Adolescents, nulliparous women, and the IUD
The professional journals scattered on your desk every month always seem to have a review article, or a study, on “long-acting reversible contraception” (LARC)—and you’re not certain why. More and more, your younger patients are asking about intrauterine devices and contraceptive implants, but you’re unsure about the most up-to-date information on the safety of these methods in adolescents. Nulliparous women are inquiring about contraception with, for one, the levonorgestrel-releasing intrauterine system (LNG-IUS; Mirena), but the Mirena package insert tells you that they are not candidates for the method.
Does this sound familiar? How do you sort through all data and advice on IUD use in adolescents and nulliparas?
Fortunately for clinicians, a great deal of research in the last few years has focused on these topics. Recommendations and reviews have been published, and public health agencies have developed easily accessible guidelines for reference.
Our goal in this year’s installment of the Update on Contraception is to familiarize you with the evidence and ease any confusion, even misgivings, you might have about the two intrauterine devices available in the United States, the copper T380A (Paragard*) and Mirena* (FIGURE), especially in regard to their use in adolescents and nulliparous women.
*For ease of discussion only, we call these two systems by their brand names throughout.
FIGURE Two intrauterine devices for long-term contraception
There is real need for long-acting reversible contraception
The public health perspective
Consider these statistics about adult and adolescent women:
- Approximately 3 million pregnancies annually in the United States are unintended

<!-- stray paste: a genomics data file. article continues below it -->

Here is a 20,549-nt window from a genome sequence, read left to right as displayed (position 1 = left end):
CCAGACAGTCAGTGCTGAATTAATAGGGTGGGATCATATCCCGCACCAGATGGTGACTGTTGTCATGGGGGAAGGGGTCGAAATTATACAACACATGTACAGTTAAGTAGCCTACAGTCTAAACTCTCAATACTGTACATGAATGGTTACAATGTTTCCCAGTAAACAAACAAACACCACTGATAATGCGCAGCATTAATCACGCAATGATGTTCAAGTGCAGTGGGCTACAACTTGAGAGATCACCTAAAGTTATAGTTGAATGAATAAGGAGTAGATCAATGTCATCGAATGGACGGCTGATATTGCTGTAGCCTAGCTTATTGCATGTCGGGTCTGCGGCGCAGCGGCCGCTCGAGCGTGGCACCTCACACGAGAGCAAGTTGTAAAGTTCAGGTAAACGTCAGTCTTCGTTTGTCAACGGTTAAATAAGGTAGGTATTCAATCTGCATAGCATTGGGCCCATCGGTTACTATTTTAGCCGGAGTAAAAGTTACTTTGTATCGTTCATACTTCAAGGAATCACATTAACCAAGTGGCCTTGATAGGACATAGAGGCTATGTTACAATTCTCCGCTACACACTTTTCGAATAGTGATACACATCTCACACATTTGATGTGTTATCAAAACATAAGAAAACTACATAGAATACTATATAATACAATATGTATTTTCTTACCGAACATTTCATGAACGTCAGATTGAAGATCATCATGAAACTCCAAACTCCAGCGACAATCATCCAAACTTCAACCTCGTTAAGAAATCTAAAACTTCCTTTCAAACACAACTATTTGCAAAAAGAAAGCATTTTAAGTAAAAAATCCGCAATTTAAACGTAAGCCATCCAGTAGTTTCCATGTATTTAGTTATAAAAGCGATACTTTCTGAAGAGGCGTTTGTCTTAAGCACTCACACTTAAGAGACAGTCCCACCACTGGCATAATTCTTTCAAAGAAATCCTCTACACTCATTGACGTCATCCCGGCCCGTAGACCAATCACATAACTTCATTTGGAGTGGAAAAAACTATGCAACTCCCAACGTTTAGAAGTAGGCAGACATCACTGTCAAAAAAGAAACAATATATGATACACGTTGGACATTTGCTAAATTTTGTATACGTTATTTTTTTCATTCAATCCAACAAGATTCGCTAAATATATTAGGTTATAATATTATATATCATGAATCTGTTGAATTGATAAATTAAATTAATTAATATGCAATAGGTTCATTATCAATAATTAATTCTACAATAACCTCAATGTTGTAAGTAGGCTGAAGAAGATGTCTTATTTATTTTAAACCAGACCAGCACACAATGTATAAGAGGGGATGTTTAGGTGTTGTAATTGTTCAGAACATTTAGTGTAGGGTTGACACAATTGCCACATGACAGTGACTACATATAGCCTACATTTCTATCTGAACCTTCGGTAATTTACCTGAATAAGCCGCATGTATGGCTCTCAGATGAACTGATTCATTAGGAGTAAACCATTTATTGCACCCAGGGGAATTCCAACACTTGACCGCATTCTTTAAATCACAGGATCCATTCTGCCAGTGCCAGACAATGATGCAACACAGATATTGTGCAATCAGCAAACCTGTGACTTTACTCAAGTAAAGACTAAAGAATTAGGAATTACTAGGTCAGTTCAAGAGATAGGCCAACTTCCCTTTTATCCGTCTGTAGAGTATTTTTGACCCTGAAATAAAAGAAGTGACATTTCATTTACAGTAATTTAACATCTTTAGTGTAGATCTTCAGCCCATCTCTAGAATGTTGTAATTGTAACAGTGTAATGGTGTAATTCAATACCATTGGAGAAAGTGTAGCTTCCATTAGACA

- In almost half of those pregnancies, the woman undergoes an abortion
- Approximately one half of all US women have an unintended pregnancy by 45 years of age
- Given current statistics, nearly one third of all women will have chosen abortion by 45 years of age
- 80% of pregnancies in adolescents are unintended; 45% end in abortion
- 54% of women who have an abortion used a contraceptive method during the month they became pregnant—generally, a condom or an oral contraceptive.1,2
More and more, adolescent women and nulliparous women request an IUD. Indeed, recent studies show that these populations are interested in the long-term protection that an IUD offers, and are likely to be more compliant with the method. Recent data from the National Survey of Family Growth showed an increase in IUD use in the United States: 5.5% of women who use birth control use an intrauterine device, and 14% of women who choose an IUD are adolescents.
A review of IUD use in adolescents found that, across six cohort studies and seven case reports, the continuation rate with an IUD after 1 year ranged from 48% to 88%—similar to, or better than, what is seen with oral contraceptives (OCs).3 Furthermore, two recent studies3,4 showed that:
- young nulliparous and parous women exhibit a positive attitude toward IUD use once they have been counseled on the risks and benefits of the device
- they desire effective long-term contraception
- more than 50% of the women who were surveyed thought positively about IUDs after being educated about them.
Intrauterine contraceptive use in the United States is very low compared to the rates in other developed countries—as noted, the rate here is 5.5%, for both types of IUD. Contrast that rate with what is documented in other nations: France, 20%; China, 34%; and Norway, 24%, for example. Across the developed world, IUD use is at 7.6%; in developing nations, the rate is even higher: 14.5 %.5,6
Women in the United States use the most effective forms of birth control at lower rates than the rest of the developed world; conversely, they choose permanent sterilization at a higher rate. When American women were asked, they expressed a desire for longer-acting contraception that is easy to use. Yet, they fail to take advantage of the options—often, because they lack information about them or have received erroneous education.2
Indeed, when providers of contraceptive services have been surveyed about barriers to IUD use, they point to women’s misconceptions about the devices and express their own concerns about the incidence of pelvic inflammatory disease (PID) and infertility; difficulty of insertion; and expulsion.